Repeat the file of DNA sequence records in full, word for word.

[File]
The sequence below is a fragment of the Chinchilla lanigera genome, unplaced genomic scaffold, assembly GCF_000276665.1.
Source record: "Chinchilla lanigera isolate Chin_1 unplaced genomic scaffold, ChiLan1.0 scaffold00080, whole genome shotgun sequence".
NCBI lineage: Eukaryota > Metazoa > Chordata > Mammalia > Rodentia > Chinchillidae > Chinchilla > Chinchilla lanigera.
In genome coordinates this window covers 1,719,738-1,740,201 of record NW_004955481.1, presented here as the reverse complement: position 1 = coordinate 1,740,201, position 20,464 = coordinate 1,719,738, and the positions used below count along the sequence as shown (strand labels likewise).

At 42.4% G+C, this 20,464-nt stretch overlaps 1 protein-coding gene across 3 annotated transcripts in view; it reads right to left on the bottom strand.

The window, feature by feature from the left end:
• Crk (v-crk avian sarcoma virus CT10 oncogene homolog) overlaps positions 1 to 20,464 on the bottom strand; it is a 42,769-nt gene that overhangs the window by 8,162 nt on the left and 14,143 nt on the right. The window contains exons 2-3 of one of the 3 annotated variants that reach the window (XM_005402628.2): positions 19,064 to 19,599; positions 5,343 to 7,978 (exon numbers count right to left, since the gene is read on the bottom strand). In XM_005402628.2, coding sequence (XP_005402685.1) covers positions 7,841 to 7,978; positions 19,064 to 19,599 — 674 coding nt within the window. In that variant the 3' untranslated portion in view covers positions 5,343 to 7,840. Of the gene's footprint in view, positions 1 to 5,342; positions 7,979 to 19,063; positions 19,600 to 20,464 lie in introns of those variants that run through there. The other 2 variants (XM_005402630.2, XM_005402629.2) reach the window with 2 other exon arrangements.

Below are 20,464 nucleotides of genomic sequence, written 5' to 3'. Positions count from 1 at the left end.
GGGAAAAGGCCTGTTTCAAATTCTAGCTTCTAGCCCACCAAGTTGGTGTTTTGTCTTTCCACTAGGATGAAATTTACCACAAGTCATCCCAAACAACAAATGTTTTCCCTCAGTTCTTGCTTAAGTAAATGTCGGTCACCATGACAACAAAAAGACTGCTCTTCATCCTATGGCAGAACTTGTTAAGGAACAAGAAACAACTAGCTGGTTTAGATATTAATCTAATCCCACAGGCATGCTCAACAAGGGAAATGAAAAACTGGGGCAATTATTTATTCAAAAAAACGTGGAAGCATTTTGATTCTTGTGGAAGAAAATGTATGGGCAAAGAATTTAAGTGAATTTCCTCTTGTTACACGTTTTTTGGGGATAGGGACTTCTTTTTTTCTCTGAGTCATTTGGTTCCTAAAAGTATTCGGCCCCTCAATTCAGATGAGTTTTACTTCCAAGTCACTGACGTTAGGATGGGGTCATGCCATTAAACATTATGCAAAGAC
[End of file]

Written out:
The sequence below is a fragment of the Chinchilla lanigera genome, unplaced genomic scaffold, assembly GCF_000276665.1.
Source record: "Chinchilla lanigera isolate Chin_1 unplaced genomic scaffold, ChiLan1.0 scaffold00080, whole genome shotgun sequence".
NCBI lineage: Eukaryota > Metazoa > Chordata > Mammalia > Rodentia > Chinchillidae > Chinchilla > Chinchilla lanigera.
In genome coordinates this window covers 1,719,738-1,740,201 of record NW_004955481.1, presented here as the reverse complement: position 1 = coordinate 1,740,201, position 20,464 = coordinate 1,719,738, and the positions used below count along the sequence as shown (strand labels likewise).

At 42.4% G+C, this 20,464-nt stretch overlaps 1 protein-coding gene across 3 annotated transcripts in view; it reads right to left on the bottom strand.

The window, feature by feature from the left end:
• Crk (v-crk avian sarcoma virus CT10 oncogene homolog) overlaps positions 1 to 20,464 on the bottom strand; it is a 42,769-nt gene that overhangs the window by 8,162 nt on the left and 14,143 nt on the right. The window contains exons 2-3 of one of the 3 annotated variants that reach the window (XM_005402628.2): positions 19,064 to 19,599; positions 5,343 to 7,978 (exon numbers count right to left, since the gene is read on the bottom strand). In XM_005402628.2, coding sequence (XP_005402685.1) covers positions 7,841 to 7,978; positions 19,064 to 19,599 — 674 coding nt within the window. In that variant the 3' untranslated portion in view covers positions 5,343 to 7,840. Of the gene's footprint in view, positions 1 to 5,342; positions 7,979 to 19,063; positions 19,600 to 20,464 lie in introns of those variants that run through there. The other 2 variants (XM_005402630.2, XM_005402629.2) reach the window with 2 other exon arrangements.

Below are 20,464 nucleotides of genomic sequence, written 5' to 3'. Positions count from 1 at the left end.
GGGAAAAGGCCTGTTTCAAATTCTAGCTTCTAGCCCACCAAGTTGGTGTTTTGTCTTTCCACTAGGATGAAATTTACCACAAGTCATCCCAAACAACAAATGTTTTCCCTCAGTTCTTGCTTAAGTAAATGTCGGTCACCATGACAACAAAAAGACTGCTCTTCATCCTATGGCAGAACTTGTTAAGGAACAAGAAACAACTAGCTGGTTTAGATATTAATCTAATCCCACAGGCATGCTCAACAAGGGAAATGAAAAACTGGGGCAATTATTTATTCAAAAAAACGTGGAAGCATTTTGATTCTTGTGGAAGAAAATGTATGGGCAAAGAATTTAAGTGAATTTCCTCTTGTTACACGTTTTTTGGGGATAGGGACTTCTTTTTTTCTCTGAGTCATTTGGTTCCTAAAAGTATTCGGCCCCTCAATTCAGATGAGTTTTACTTCCAAGTCACTGACGTTAGGATGGGGTCATGCCATTAAACATTATGCAAAGAC